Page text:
The year before Darnell Earley switched the source of Flint’s drinking water, 2.4 percent of the county’s young children showed dangerously elevated blood-lead levels. By 2015, that figure had increased to 4.9 percent after the children had been exposed to lead in their drinking water that had been leached from Flint’s aging lead service lines.
The Flint water catastrophe is also now serving as a wake-up call to prevent lead exposures in other cities and towns by updating America’s aging water systems. However, many products and foods we currently use and consume, also contain the toxic heavy metal. As Megan Cartwright reports:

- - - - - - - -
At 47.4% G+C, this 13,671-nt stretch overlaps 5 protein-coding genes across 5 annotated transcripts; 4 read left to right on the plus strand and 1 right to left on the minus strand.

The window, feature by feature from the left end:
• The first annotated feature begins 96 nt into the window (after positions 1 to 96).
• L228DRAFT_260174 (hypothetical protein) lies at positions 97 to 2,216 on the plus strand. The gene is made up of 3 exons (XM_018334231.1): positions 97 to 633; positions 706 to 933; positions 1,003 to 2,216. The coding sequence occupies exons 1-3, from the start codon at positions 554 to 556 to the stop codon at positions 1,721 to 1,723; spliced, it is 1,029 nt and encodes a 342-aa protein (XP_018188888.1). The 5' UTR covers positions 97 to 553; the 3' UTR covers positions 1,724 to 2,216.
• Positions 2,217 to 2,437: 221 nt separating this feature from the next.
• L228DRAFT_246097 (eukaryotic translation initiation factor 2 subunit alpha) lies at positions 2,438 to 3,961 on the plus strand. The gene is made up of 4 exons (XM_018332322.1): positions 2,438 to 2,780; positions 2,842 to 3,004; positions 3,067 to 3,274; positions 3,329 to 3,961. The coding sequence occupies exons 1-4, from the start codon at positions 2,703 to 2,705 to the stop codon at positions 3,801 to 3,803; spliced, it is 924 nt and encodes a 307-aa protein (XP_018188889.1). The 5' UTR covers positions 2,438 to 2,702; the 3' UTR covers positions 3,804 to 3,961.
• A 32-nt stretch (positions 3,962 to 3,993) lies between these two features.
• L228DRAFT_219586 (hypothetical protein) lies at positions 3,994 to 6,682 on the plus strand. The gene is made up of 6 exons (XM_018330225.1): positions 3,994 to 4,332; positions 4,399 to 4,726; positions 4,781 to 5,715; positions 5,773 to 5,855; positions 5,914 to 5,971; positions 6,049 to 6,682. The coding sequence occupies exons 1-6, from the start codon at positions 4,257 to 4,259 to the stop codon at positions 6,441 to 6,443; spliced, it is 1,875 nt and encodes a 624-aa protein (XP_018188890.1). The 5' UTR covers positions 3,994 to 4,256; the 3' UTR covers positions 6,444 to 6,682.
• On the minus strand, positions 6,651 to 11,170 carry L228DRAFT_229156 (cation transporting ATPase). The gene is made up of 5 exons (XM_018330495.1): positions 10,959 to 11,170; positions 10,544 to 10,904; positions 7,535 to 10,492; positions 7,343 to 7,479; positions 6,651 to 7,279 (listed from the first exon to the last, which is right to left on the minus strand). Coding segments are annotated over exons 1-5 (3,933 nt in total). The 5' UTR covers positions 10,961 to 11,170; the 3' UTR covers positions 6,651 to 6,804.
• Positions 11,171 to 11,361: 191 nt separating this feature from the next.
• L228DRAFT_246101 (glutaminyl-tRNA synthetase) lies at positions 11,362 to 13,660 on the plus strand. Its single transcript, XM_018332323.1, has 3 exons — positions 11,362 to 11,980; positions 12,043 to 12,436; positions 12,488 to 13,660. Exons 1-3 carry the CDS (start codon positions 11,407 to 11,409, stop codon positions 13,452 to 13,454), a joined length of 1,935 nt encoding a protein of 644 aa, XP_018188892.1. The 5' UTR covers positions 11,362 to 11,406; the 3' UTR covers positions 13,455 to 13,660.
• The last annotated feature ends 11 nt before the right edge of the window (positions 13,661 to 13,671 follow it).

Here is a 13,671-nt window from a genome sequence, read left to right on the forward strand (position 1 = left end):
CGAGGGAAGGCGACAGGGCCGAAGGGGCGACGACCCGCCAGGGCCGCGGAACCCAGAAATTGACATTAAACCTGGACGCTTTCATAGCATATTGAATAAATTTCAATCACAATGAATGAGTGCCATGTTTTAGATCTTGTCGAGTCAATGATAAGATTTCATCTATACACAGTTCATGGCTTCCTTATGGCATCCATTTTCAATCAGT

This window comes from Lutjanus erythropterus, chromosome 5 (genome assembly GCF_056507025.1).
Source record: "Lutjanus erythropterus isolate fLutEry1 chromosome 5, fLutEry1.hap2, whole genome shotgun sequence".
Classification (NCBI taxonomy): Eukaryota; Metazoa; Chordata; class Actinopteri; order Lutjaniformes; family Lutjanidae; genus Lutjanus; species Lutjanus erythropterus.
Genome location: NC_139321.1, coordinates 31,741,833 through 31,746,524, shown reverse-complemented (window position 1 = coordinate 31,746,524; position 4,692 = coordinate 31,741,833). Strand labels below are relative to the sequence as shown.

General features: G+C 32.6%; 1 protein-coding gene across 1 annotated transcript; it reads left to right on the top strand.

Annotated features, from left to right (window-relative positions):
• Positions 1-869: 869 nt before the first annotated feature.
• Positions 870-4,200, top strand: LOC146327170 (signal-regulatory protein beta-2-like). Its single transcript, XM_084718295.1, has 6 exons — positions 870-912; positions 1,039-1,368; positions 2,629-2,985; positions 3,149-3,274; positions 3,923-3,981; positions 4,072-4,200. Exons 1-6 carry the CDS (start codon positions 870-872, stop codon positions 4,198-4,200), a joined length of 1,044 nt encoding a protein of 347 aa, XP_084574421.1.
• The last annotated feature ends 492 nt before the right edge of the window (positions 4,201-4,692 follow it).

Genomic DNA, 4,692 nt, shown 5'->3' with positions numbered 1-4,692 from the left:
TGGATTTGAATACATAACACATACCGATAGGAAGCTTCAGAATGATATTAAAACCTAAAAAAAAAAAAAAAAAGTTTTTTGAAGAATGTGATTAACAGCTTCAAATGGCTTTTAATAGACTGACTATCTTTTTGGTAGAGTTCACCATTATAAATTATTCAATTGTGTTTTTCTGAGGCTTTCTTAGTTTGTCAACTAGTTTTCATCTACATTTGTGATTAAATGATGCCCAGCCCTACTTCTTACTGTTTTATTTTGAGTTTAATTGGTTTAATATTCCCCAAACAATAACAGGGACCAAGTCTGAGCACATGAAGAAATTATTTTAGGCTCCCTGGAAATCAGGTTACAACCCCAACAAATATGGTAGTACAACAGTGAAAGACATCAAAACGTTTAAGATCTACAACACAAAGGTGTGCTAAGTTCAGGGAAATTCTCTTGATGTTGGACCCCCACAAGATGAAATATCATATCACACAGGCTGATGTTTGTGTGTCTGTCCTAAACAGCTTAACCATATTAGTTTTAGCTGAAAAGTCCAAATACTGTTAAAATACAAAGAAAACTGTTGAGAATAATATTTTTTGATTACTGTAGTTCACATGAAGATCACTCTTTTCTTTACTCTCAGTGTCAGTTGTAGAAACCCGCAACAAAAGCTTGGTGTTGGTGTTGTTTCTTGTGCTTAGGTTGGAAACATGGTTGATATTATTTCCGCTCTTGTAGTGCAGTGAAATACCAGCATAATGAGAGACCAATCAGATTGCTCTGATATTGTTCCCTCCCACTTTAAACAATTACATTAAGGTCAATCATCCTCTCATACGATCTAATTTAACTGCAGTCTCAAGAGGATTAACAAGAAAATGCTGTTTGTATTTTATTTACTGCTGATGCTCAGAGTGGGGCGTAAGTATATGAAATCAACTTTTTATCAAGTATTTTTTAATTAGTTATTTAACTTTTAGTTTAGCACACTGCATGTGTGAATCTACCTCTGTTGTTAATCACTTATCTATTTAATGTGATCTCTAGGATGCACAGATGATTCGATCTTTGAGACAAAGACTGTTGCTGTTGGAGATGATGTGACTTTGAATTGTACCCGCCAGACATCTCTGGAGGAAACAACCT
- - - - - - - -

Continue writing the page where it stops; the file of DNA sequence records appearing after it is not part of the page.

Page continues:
Up to 70 percent of the kids who develop elevated BLLs can be attributed to eating or inhaling lead-contaminated house paint and dirt. And the remainder may be suffering exposure from other, unexpected sources: dietary supplements. Pottery and glassware. Candle wicks. Imported makeup. Cheap toys. Chocolate.